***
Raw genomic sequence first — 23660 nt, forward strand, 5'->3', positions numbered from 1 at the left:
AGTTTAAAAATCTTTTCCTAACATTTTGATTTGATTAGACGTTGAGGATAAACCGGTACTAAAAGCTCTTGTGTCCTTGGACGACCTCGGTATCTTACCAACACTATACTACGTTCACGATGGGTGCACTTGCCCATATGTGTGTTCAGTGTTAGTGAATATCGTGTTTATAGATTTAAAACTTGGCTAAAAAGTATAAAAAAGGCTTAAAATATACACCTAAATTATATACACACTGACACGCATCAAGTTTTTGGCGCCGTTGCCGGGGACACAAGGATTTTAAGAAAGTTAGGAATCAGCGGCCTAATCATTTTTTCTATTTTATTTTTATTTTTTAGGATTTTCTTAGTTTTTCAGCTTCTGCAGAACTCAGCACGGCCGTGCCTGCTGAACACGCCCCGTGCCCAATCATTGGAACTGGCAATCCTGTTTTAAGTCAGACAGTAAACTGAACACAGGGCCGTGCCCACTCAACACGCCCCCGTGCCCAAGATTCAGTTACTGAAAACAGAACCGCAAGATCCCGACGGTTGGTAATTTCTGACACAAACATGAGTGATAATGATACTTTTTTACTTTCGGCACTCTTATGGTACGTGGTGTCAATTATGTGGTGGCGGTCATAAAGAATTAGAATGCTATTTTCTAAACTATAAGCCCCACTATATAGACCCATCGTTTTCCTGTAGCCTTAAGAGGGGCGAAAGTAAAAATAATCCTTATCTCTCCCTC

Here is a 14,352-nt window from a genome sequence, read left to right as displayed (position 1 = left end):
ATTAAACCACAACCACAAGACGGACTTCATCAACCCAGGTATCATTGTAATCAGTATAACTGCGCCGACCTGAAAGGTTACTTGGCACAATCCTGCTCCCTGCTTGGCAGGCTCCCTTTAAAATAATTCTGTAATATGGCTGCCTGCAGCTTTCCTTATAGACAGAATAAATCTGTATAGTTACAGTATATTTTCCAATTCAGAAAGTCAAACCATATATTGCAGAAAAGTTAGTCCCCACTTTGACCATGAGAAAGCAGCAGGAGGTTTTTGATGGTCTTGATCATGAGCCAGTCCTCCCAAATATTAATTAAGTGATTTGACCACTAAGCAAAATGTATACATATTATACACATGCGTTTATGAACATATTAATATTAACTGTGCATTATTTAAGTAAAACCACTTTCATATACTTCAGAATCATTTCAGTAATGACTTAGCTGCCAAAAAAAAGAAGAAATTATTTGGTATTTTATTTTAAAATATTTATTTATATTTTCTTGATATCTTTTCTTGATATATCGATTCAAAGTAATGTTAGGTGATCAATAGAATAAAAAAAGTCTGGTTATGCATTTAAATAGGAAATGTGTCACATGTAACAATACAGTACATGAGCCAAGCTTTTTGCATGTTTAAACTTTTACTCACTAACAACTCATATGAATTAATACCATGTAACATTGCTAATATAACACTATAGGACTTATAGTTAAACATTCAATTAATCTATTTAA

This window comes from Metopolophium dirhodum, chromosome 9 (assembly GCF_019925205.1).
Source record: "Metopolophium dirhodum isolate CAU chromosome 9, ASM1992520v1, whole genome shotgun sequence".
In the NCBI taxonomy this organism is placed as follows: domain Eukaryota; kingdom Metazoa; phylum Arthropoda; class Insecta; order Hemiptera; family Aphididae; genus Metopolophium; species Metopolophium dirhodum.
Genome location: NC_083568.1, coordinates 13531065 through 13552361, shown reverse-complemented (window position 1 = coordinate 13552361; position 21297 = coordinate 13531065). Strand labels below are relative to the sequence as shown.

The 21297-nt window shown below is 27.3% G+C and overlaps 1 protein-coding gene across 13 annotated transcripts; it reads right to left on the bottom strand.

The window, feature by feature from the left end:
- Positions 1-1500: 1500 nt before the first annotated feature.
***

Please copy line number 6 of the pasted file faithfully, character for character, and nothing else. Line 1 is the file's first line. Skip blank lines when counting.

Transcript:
Source record: "Metopolophium dirhodum isolate CAU chromosome 9, ASM1992520v1, whole genome shotgun sequence".